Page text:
Coffee TalkPosted: June 4, 2010
Here’s my latest In Good Faith column for the Hingham Journal. It addresses two of my favorite things: coffee and more coffee.
By the Rev. Tim Schenck
I’ve become a coffee snob. I didn’t start out this way. In fact, I didn’t start drinking coffee until later in life. Miraculously, in retrospect, I made it through college, the Army, work as a political campaign manager, a coffee-drinking wife, seminary, and one child. The combination of two children under the age of two and full-time work in parish ministry, however, put me over the edge. It’s not as if I’m addicted now or anything. Really. I just can’t imagine getting the day kick-started without a steaming mug of coffee. Or making it through the afternoon for that matter.
What sent me down the road to coffee snobbery was my favorite coffee shop in Tarrytown, New York, near where I lived before moving to Hingham last summer. Not only do they roast all of their own beans on site (so you leave smelling great); not only do they offer free Wi-Fi; not only do they give free refills; they are also dog-friendly. Meaning that for years I brought Delilah, my yellow lab/husky mix, with me to write my sermons every Thursday morning. My Thursday morning sermon-writing ritual still revolves around coffee. Or, more accurately, caffeine. Some church-goers need coffee to stay awake during the sermon. I need coffee to write the sermon. I’m not sure why this is, but I wouldn’t dare subject anyone to non-caffeinated sermon preparation. The problem is that once you start drinking freshly roasted and brewed coffee from all over the world, Dunkin’ Donuts just doesn’t cut it.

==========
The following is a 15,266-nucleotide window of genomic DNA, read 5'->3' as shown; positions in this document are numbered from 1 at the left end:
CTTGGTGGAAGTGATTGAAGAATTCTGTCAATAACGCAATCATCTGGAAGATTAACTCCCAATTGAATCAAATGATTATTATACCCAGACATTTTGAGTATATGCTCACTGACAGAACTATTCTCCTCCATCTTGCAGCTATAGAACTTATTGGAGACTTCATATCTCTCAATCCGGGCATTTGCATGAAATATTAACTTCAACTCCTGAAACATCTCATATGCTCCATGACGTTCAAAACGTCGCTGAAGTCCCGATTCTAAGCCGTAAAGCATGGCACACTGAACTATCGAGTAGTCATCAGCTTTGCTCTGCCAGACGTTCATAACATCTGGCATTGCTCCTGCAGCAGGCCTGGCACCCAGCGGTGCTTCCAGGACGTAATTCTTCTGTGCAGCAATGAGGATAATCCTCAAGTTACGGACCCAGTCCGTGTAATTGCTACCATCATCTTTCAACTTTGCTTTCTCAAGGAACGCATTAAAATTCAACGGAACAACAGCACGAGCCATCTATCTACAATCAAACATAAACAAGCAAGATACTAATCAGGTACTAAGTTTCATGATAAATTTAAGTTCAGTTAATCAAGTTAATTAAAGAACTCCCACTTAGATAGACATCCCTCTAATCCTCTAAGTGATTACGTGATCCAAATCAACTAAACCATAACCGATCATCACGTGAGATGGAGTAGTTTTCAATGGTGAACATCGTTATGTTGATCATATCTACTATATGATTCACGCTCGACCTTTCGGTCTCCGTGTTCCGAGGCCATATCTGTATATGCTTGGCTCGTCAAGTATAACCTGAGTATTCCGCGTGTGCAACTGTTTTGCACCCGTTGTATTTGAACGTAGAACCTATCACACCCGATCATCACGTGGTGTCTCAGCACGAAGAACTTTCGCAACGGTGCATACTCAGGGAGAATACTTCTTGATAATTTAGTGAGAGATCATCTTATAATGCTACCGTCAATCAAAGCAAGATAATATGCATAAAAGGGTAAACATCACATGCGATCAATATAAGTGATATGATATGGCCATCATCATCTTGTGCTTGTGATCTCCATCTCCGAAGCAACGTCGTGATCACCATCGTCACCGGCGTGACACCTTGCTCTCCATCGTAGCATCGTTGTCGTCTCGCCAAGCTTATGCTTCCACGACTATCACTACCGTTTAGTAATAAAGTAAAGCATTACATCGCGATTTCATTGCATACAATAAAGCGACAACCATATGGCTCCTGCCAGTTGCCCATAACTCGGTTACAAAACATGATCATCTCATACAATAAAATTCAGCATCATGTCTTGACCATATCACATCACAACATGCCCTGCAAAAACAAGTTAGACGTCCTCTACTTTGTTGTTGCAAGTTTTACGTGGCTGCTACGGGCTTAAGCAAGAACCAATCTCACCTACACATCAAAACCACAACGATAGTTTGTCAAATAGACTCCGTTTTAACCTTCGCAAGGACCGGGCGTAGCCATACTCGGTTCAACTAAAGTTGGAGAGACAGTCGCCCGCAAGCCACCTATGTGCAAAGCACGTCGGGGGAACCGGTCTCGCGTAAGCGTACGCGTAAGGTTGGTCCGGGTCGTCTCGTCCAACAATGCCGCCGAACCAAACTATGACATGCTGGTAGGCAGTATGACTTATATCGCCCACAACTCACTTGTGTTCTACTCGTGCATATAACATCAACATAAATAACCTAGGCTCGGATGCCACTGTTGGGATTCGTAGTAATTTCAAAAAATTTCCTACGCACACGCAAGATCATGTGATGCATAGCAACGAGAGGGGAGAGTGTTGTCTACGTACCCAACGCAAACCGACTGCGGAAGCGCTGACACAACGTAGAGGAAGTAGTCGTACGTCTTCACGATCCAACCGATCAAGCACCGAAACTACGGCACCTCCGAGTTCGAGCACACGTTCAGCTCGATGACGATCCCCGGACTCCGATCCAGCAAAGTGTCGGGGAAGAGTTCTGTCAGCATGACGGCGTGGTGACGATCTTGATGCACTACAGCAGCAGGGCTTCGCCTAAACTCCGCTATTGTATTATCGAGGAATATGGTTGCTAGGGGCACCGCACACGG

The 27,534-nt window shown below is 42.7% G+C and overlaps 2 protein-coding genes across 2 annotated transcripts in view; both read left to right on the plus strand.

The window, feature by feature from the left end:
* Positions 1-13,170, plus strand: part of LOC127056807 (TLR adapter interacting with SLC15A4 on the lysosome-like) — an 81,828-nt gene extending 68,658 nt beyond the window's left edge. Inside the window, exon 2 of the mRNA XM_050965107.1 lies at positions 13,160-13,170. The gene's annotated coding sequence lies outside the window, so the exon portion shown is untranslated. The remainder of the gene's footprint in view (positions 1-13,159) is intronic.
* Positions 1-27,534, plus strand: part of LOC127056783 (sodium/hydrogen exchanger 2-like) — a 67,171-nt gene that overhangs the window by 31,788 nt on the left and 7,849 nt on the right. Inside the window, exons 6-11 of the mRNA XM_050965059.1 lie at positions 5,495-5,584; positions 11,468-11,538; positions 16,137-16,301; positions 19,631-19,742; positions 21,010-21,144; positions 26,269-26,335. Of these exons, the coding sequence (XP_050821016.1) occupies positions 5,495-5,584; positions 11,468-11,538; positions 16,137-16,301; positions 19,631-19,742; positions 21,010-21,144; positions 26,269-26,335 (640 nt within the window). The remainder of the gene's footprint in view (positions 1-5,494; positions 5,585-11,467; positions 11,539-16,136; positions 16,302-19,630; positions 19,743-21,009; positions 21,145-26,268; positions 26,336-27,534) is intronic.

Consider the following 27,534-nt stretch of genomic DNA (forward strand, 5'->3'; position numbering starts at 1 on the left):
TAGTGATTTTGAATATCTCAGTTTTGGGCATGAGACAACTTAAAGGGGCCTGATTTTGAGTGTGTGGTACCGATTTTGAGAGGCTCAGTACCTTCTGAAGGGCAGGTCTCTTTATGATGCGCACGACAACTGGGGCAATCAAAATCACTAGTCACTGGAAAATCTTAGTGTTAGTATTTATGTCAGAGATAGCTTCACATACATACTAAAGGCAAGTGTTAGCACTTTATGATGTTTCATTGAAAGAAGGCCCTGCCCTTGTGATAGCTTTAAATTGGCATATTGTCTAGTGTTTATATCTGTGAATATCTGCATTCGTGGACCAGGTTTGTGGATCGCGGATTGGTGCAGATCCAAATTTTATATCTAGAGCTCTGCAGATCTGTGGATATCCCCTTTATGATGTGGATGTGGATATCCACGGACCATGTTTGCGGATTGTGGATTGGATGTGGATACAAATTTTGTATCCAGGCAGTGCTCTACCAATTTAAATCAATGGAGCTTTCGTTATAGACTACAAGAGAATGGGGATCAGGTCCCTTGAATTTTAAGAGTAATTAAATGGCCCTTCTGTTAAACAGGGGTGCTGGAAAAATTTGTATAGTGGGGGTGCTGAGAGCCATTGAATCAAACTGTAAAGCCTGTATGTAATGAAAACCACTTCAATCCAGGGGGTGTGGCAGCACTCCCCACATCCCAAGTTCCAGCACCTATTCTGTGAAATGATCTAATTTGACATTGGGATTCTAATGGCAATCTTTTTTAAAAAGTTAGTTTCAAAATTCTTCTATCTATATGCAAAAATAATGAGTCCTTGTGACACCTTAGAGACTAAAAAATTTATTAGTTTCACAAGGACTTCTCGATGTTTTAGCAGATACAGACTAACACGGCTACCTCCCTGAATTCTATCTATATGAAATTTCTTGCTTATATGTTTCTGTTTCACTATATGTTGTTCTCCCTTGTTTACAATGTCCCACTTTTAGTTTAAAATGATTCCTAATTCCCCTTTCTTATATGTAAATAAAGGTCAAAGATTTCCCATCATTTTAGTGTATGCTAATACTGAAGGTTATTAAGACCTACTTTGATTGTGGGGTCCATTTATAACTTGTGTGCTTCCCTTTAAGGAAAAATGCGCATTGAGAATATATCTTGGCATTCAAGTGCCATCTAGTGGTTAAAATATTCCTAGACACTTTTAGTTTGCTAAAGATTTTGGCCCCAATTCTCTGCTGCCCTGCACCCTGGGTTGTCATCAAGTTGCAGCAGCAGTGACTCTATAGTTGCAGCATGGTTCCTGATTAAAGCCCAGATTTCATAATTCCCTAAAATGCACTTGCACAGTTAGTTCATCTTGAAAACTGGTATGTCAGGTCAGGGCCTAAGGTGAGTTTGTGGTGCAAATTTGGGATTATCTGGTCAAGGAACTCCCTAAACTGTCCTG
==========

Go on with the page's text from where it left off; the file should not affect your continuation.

I still bemoan the loss of Coffee Labs Roasters – and the community of writers, poets, and dog owners that had become something of a second family. But I was delighted one summer afternoon to run into the Redeye Roasters truck at the Hingham Farmer’s Market held at the bathing beach. Sure, I wish he had an actual coffee shop but Bob Weeks’ coffee is outstanding, even to a coffee snob. So I started stalking him. Every Saturday afternoon the family and I would head down to the Farmer’s Market. I could have cared less about the fresh produce, however. I was there for a cup of freshly brewed Guatemalan or Ethiopian coffee.
Eventually I got to know Bob and learned about his background as an advertising executive who gave it up in pursuit of the perfect cup of coffee. We’re both evangelists in a way; he spreads the message of good coffee and I share the Good News of Jesus. But the real coup came when I approached him about the possibility of providing coffee for the church. I was hoping he might cut us a deal but Bob took this further than I ever imagined. Since last fall he has been donating freshly roasted beans to the church. He even helped me find and purchase a slightly used industrial-sized grinder which I now consider one of the church’s most prized and holy relics. Having fresh beans without an adequate grinder would be like having the Bible without the ability to read.
One of the universal problems with churches is that they’re notorious for serving bad coffee. You know, the Folgers brewed in huge metal urns from the 1970’s served in Styrofoam cups in a church basement. But it doesn’t have to be this way. And I believe that bad coffee is like bad karma – who needs it? And why shouldn’t we serve good coffee? After all, the church is God’s house not Maxwell’s House.
It’s partly about the coffee but it’s also about the community. The method to my coffee madness is that when people drink good coffee they tend to linger after church and engage in deeper conversation. And when people stay longer and converse more, the bonds of Christian community are strengthened. I’m not saying that Jesus’ original disciples formed a glorified coffee klatch but just as Jesus continually drew people into community, coffee can help do the same.
Thanks to Bob and his Redeye Roasters coffee, I’m moving toward my goal of having the best coffee hour in all of Christendom. Now if I could just get someone to donate that $8,000 industrial-sized cappuccino maker…